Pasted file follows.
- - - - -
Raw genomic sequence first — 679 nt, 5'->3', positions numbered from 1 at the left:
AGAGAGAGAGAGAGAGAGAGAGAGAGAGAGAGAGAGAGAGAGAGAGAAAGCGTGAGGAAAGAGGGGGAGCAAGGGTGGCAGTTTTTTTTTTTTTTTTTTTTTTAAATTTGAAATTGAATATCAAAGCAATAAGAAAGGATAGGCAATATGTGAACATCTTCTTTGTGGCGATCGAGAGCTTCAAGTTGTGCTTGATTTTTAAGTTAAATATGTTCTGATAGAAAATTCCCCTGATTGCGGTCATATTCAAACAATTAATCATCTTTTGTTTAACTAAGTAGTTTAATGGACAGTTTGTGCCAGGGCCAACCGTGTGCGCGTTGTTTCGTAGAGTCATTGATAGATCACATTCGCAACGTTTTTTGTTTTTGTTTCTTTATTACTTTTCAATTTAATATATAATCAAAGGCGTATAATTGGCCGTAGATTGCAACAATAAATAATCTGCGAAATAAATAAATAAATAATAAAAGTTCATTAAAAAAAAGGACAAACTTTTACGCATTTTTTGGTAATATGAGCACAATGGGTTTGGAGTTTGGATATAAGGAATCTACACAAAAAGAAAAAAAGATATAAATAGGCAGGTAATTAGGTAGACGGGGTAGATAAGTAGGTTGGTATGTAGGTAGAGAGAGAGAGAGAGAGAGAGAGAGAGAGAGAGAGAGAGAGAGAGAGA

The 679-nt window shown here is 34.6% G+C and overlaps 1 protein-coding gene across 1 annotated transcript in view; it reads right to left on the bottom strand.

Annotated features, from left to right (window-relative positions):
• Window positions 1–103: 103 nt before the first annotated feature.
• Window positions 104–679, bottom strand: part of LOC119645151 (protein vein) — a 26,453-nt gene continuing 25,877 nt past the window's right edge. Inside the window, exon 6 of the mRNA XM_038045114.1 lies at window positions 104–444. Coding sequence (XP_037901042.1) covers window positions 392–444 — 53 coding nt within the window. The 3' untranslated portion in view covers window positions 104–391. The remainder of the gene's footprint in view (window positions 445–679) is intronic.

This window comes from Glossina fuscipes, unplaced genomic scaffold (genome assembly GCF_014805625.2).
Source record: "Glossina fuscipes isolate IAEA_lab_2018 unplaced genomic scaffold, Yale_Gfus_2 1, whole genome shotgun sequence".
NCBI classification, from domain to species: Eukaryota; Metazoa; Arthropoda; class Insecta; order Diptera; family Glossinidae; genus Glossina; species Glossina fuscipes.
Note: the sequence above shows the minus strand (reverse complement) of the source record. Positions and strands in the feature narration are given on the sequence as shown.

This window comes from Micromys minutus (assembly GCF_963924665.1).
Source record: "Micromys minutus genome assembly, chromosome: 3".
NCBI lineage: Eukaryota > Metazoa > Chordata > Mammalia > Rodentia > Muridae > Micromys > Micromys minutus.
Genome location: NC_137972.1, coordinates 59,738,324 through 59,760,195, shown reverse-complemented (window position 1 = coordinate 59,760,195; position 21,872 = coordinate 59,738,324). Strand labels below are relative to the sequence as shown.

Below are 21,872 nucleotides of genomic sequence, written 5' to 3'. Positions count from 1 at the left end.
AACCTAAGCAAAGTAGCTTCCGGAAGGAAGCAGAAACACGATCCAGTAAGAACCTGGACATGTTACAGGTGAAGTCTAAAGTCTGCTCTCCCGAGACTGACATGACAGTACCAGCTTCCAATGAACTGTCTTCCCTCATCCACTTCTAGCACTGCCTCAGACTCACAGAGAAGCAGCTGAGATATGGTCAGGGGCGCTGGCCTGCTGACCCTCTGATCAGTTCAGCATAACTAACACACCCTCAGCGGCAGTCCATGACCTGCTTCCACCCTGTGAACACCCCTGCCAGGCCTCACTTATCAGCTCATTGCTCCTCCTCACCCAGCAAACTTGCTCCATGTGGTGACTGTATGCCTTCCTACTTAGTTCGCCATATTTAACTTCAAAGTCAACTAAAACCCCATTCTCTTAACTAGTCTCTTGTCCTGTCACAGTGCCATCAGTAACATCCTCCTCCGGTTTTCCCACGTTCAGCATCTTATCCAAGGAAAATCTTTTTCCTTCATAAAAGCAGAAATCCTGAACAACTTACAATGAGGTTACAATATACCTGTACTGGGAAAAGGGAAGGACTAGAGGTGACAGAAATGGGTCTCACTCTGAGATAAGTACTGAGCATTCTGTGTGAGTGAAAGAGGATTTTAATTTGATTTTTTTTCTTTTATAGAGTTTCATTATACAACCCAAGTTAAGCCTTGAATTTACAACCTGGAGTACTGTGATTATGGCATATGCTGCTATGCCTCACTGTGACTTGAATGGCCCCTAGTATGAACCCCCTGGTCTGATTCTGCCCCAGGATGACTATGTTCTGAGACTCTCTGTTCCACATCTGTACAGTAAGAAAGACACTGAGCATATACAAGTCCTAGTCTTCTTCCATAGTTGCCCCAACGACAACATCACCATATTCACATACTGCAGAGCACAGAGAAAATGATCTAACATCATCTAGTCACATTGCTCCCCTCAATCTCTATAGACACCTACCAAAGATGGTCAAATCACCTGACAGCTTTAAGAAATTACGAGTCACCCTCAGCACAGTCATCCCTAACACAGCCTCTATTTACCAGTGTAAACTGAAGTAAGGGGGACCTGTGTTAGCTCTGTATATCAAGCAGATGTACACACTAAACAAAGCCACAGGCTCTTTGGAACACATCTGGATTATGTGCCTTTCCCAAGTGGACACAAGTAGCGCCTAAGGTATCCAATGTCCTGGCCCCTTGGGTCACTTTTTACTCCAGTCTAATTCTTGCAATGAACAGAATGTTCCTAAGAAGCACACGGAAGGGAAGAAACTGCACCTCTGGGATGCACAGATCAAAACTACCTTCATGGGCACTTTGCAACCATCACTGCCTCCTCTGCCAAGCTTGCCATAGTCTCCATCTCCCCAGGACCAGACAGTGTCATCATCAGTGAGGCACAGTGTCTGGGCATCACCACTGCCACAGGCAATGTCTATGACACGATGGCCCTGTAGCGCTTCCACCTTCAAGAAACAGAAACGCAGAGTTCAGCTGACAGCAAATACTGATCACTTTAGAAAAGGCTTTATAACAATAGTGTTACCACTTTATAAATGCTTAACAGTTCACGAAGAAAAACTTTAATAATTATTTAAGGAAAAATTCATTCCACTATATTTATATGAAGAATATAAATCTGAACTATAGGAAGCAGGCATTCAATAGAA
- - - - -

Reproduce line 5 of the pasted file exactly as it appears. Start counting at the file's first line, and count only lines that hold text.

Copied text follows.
• Window positions 1–103: 103 nt before the first annotated feature.